Brady may never completely recover, and the conflict between his desire to return to the rodeo and his need to preserve his fragile health forms the core of the movie. Brady putters aimlessly around the family home (which is a trailer), joking and arguing with his dad and his autistic sister Lilly (Lilly Jandreau). He reluctantly takes a job at a local grocery store, and also starts working as a horse trainer, even though he isn’t in stable enough physical condition to ride horses for any amount of time. Whenever anyone asks, he says he’s taking a little time off before returning to professional riding, although it’s pretty clear that he’s fooling himself.

Brady also spends time visiting his buddy Lane Scott (as himself), another former rodeo star who’s now mostly paralyzed and unable to speak, living in a full-time care facility. They watch videos from Lane’s rodeo glory days and even prop Lane up on a makeshift saddle to practice riding as if he, too, could someday return to the ring. These are the scenes that feel the most exploitative, as Scott (like Jandreau) suffered very real injuries (albeit in a car accident, not in the rodeo), as is readily apparent in his performance.

Brady’s interactions with Lilly also have a sort of queasy awkwardness, although most of the movie is more sensitive, especially to Brady’s internal conflict over whether to ignore his doctors’ advice and literally get back on the horse. There’s nothing quite as bad here as the non-professional performances in Clint Eastwood’s The 15:17 to Paris, but most of the dialogue scenes come off as artificial and forced, which is surely the opposite of what Zhao was aiming for. Brady Jandreau gives the most convincing, fully realized performance, conveying his anguish and melancholy in quiet scenes of solitude, as he slowly trains a new horse or just stares off into the South Dakota skyline, pondering his uncertain future.

That South Dakota scenery is one of the movie’s major assets, and Zhao and cinematographer Joshua James Richards take full advantage of it, shooting gorgeous vistas of empty, open prairie, capturing the loneliness and isolation (along with beauty and tranquility) that surround the characters. Zhao immersed herself in the South Dakota Native American community for both The Rider and her debut feature, 2015’s Songs My Brothers Taught Me, and her affection and respect for the culture and the people come through in the film she’s made. It’s a lovingly shot ode to a dying corner of American society—it’s just not particularly effective as a dramatic narrative.

Available on home video tomorrow.

Saturday, July 28, 2018

Shark Week 4: 'Jaws: The Revenge' (1987)

There are many, many (many, many) shark movies that are worse than Jaws: The Revenge, but probably none are quite as notorious for their awfulness. Bad low-budget shark movies are a dime a dozen, but there are only four official movies in the Jaws series, so for one of them to be among the worst movies ever made (by some estimations) is far more noteworthy than some indie filmmaker producing a terrible shark movie with a pun for a title and a budget of $1.98. The Revenge was a major studio release of summer 1987, bringing back one of the main stars of the first two Jaws movies (Lorraine Gary as Ellen Brody) and co-starring big-name actor Michael Caine. And yet it's nearly as entertainingly terrible as something like Snow Shark: Ancient Snow Beast.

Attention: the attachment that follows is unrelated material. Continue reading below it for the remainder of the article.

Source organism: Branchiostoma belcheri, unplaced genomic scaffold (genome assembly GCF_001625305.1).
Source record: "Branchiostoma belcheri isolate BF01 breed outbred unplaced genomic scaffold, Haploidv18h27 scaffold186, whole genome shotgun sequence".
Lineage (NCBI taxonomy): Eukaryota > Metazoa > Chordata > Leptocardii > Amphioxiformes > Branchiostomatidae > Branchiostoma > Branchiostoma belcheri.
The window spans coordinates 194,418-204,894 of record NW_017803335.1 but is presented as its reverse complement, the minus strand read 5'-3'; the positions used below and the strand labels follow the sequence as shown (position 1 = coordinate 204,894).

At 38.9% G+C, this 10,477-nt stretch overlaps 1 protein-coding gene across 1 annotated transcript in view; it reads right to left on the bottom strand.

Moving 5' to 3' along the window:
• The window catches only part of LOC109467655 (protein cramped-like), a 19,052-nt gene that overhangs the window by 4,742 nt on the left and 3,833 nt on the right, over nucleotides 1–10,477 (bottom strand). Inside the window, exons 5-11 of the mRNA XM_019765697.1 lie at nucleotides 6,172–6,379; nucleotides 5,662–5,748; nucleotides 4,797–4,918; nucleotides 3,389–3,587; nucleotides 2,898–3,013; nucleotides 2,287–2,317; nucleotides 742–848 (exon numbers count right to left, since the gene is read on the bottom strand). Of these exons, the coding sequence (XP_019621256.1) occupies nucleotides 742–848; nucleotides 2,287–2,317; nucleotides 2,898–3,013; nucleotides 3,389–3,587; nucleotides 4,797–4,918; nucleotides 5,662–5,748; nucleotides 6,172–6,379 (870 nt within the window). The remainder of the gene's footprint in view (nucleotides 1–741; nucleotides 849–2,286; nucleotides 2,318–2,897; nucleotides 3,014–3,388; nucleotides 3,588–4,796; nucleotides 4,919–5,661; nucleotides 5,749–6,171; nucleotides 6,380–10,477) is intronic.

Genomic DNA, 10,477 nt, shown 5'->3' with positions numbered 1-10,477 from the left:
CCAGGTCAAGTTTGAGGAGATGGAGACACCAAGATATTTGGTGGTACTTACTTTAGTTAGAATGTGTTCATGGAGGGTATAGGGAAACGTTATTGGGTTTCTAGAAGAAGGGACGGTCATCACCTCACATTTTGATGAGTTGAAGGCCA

Blatantly ignoring the events of Jaws 3, The Revenge picks up with the Brody family in pretty good shape, although patriarch Martin (Roy Scheider, running far away from this movie) has apparently died of a heart attack between movies. His widow Ellen seems relatively upbeat, however, happy that her younger son Sean (Mitchell Anderson) is following in his father's footsteps as a sheriff's deputy in their coastal hometown of Amity Island, and keeping in touch with older son Mike (Lance Guest), who's working as a marine biologist in the Bahamas, where he lives with his artist wife Carla (Karen Young) and their ultra-annoying five-year-old daughter Thea (Judith Barsi). But their tranquility is soon shattered when Sean is killed by a shark, and Ellen becomes obsessed with the idea that the shark from the previous movies is coming to seek revenge on the Brodies.

Never mind that two separate sharks terrorizing Amity Island were killed in the first two movies, or that the sharks in the third movie (which, again, is completely ignored here) had no connection to those other sharks. No one bothers to remind Ellen that her late husband already killed two sharks, and there's no speculation about whether this is somehow a relative of the original shark(s), or a reincarnation or what. She seeks a fresh start by temporarily moving in with Mike and his family in the Bahamas, and the shark somehow follows her all the way there, targeting family members including little Thea, who wasn't even alive when the original shark(s) were killed (or not killed, or whatever).

The idea of the shark taking revenge on the Brodies is absurd, of course, but the movie could be more fun to watch if writer Michael de Guzman and director Joseph Sargent played up the pseudo-mystical angle a bit more, going all-in on Ellen's psychic premonitions about the shark and the shark's apparently preternatural abilities to identify and track the members of the Brody family. Instead the movie wastes time with a half-assed romance between Ellen and Caine's roguish pilot Hoagie, who get thrown together seemingly just because they're the only two middle-aged people in the cast. There's also far too much material with Mike's Bahamian research partner Jake, played by Mario Van Peebles with an "island" accent that sounds like the characters from the In Living Color "Hey Mon" sketches.